I've been on a couple of bronze casting courses in the past year to learn how ancient people created bronze artifacts. The bronze age has always been my primary field of interest, and I am always keen to get as close as I can to the subject. Both courses were held at Flag Fen just outside Peterborough, and were run by London-based bronze caster, Dave Chapman.

Illustrated accounts of the two workshops can be found here, hopefully giving you an insight into the processes involved.

In late August 2002 I had the opportunity to visit the
Flag Fen Bronze Age Centre in Peterborough. It was a site I'd wanted to visit for a long while, and it proved to reward my interest. The centre sits in an authentic bronze age environment, and recreates the site as it was 3000 years ago, with a mere, solidly recreated roundhouses, cattle droveway and bronze age sheepfolds (with a bronze age sheep breed, the Soay!).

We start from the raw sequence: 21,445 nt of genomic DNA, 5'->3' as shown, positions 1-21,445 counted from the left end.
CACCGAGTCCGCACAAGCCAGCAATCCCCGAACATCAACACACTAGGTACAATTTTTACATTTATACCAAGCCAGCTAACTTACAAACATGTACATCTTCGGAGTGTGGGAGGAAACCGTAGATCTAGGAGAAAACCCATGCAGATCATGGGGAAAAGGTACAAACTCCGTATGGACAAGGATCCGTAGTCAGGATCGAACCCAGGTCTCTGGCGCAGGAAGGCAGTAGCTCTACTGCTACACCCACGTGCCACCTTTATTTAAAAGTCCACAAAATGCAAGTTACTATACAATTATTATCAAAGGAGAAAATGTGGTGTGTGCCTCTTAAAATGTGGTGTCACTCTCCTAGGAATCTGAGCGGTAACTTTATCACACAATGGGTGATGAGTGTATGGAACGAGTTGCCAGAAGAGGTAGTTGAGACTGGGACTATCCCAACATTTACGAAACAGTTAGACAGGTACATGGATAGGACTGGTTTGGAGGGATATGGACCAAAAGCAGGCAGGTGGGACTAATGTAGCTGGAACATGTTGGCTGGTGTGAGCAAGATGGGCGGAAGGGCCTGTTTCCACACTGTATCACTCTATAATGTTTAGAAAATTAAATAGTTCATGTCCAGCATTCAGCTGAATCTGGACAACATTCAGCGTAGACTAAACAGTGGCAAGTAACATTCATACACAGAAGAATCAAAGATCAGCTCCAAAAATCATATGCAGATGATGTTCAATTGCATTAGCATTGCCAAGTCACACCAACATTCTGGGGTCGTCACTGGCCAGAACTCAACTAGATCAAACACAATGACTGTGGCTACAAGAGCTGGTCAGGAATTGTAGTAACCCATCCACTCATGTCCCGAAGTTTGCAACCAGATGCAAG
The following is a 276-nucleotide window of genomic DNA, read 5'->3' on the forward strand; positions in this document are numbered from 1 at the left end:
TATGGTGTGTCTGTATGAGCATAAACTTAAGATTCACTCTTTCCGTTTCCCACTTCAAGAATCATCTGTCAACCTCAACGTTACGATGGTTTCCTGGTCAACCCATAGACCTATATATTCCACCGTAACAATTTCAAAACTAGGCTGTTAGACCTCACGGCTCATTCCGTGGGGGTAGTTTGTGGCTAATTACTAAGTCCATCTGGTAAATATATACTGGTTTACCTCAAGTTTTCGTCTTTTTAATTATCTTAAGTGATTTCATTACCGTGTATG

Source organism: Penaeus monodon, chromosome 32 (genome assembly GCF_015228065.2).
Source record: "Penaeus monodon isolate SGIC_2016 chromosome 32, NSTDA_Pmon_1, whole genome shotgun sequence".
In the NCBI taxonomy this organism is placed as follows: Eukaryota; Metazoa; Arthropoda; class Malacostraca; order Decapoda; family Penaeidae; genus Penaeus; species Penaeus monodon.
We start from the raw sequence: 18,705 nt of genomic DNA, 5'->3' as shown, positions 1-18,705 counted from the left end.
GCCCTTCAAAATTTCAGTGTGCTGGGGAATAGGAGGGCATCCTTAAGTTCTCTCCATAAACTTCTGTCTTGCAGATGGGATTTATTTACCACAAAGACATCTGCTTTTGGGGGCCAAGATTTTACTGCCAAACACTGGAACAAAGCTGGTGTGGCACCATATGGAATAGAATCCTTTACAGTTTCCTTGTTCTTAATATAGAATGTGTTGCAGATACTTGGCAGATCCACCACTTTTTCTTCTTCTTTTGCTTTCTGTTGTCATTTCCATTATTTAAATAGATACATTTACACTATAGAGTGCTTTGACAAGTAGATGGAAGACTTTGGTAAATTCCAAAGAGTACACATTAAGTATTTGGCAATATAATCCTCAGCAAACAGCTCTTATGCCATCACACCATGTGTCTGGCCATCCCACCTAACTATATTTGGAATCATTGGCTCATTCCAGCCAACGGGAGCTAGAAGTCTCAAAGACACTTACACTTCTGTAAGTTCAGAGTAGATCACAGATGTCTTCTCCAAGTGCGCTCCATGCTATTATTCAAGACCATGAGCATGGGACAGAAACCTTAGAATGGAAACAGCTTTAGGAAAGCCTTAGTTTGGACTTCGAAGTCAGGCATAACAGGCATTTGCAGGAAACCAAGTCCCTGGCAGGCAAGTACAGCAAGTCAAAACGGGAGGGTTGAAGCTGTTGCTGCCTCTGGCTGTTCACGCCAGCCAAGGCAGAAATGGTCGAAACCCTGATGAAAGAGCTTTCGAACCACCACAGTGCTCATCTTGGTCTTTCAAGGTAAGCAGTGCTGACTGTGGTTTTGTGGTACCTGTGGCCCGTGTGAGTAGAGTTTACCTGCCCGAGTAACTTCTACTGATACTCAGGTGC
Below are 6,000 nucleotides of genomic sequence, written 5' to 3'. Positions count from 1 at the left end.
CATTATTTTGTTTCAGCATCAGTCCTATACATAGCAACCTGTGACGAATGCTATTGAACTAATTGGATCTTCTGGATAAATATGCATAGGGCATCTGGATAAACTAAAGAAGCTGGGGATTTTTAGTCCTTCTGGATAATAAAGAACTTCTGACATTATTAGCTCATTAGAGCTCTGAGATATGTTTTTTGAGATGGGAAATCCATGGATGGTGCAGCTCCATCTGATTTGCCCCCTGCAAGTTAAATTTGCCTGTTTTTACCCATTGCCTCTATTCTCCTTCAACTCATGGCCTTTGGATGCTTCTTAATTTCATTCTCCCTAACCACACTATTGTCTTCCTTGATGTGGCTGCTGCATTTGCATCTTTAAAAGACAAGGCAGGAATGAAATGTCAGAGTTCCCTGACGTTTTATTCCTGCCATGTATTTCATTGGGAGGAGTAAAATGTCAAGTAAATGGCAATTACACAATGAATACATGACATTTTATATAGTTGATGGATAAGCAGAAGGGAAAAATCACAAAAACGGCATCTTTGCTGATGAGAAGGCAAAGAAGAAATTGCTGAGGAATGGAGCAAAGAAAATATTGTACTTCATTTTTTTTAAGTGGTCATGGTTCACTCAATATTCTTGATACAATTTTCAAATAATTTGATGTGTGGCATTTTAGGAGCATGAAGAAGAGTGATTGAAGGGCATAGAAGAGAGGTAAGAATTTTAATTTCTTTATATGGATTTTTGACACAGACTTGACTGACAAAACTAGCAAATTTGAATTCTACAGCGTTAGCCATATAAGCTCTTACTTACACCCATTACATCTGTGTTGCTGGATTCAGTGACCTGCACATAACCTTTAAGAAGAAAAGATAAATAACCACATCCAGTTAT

What's more, the site was originally in waterlogged Fen and in 1000 BC a mysterious wooden platform existed here, complete with planked walkways connecting it to the two closest shores. Ritual, defence or communication - the use of this platform and post alignment is all conjecture. It may have been all three. The platform has been excavated and can be seen in Flag Fen's Preservation Hall. A small museum on the site displays many of the finds from Flag Fen, many of them from excavations conducted by Dr. Francis Pryor who helped set up the centre. Finally, that enigmatic oak monument, 'Seahenge' is held here and is undergoing preservation. It was during my visit that I spotted some of Dave Chapman's bronze weapons for sale in the Visitor's Centre. Checking the website I found that Dave ran courses actually at Flag Fen to teach bronzecasting techniques. I signed up!

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